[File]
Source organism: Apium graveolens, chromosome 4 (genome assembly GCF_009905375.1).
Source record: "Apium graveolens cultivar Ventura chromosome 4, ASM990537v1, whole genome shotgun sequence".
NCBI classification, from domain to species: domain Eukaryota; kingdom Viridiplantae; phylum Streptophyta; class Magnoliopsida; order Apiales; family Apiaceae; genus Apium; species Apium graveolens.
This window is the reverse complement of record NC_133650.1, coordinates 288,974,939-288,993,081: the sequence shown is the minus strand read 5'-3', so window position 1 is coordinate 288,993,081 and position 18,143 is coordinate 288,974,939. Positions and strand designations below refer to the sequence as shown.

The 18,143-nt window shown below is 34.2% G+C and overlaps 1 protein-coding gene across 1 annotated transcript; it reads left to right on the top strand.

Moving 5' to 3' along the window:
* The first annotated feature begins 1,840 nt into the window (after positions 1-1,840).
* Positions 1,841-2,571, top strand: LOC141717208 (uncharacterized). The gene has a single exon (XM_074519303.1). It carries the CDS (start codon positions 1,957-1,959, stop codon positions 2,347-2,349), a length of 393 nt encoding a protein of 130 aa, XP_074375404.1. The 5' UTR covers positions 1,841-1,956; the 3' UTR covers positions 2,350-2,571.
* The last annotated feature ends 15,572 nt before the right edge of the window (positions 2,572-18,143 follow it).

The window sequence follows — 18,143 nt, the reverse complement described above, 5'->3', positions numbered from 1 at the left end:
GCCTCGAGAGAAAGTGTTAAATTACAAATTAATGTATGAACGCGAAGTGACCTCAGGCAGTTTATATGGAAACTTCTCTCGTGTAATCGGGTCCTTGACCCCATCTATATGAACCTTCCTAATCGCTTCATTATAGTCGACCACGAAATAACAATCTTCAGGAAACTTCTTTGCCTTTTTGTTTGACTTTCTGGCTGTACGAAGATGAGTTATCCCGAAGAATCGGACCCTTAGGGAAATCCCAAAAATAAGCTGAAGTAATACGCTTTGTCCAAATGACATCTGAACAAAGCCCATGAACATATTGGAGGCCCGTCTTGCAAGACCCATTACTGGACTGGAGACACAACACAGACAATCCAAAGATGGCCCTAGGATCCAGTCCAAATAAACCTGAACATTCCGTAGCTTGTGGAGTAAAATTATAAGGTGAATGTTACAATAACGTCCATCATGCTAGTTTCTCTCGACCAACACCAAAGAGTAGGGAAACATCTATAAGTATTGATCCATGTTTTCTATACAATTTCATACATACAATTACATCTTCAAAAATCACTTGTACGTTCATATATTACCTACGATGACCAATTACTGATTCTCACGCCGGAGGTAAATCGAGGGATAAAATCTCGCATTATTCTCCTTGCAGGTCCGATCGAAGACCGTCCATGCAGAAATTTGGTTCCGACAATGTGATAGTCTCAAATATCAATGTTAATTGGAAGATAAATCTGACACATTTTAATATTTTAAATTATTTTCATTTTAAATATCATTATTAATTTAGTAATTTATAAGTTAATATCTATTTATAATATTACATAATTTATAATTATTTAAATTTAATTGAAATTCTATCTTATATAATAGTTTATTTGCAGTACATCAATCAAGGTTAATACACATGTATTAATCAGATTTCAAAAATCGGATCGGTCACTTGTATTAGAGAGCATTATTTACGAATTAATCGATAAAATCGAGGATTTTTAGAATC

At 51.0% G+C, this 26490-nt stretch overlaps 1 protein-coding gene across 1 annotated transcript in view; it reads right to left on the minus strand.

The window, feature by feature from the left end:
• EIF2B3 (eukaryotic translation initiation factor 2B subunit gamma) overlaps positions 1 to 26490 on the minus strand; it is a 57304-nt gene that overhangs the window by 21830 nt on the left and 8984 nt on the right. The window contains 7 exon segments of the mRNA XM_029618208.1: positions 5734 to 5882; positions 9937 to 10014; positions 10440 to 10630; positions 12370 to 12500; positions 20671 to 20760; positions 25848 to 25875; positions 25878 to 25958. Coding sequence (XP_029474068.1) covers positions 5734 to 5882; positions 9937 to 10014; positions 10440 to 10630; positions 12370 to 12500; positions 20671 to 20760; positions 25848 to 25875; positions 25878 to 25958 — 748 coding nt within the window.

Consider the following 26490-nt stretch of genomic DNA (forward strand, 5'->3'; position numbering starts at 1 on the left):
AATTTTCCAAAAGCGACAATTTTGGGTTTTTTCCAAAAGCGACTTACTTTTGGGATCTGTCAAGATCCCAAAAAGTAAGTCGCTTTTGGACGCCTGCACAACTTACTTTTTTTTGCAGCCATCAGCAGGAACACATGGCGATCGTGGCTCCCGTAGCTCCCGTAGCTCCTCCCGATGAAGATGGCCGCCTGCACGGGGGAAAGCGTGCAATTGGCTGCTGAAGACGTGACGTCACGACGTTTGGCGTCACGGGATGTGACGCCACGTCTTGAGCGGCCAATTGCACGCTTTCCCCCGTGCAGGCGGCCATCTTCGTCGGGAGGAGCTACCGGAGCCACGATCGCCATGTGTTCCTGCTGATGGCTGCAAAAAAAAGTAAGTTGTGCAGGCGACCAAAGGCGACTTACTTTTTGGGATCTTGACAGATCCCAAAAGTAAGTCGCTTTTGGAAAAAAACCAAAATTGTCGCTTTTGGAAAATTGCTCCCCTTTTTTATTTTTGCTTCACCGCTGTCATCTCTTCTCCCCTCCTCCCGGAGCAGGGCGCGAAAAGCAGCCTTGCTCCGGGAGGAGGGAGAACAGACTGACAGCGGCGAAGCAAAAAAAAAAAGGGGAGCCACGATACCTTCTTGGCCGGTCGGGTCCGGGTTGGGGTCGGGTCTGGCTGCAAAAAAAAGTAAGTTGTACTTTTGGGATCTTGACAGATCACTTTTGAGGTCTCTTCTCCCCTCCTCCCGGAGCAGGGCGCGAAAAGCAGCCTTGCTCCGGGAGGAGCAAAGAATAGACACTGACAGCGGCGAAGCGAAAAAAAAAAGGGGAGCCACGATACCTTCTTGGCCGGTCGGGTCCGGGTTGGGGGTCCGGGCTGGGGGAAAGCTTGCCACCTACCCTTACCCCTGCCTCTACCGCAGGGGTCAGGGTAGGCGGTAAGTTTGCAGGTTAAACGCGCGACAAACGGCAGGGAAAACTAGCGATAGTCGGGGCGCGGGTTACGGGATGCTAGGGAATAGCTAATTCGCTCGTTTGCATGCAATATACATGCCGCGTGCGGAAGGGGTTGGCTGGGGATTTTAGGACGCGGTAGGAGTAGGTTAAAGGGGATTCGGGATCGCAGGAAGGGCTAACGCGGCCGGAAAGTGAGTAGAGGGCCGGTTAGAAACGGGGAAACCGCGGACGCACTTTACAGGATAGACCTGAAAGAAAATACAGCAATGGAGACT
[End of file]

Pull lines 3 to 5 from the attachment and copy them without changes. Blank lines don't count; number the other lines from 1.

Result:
NCBI classification, from domain to species: domain Eukaryota; kingdom Viridiplantae; phylum Streptophyta; class Magnoliopsida; order Apiales; family Apiaceae; genus Apium; species Apium graveolens.
This window is the reverse complement of record NC_133650.1, coordinates 288,974,939-288,993,081: the sequence shown is the minus strand read 5'-3', so window position 1 is coordinate 288,993,081 and position 18,143 is coordinate 288,974,939. Positions and strand designations below refer to the sequence as shown.

The 18,143-nt window shown below is 34.2% G+C and overlaps 1 protein-coding gene across 1 annotated transcript; it reads left to right on the top strand.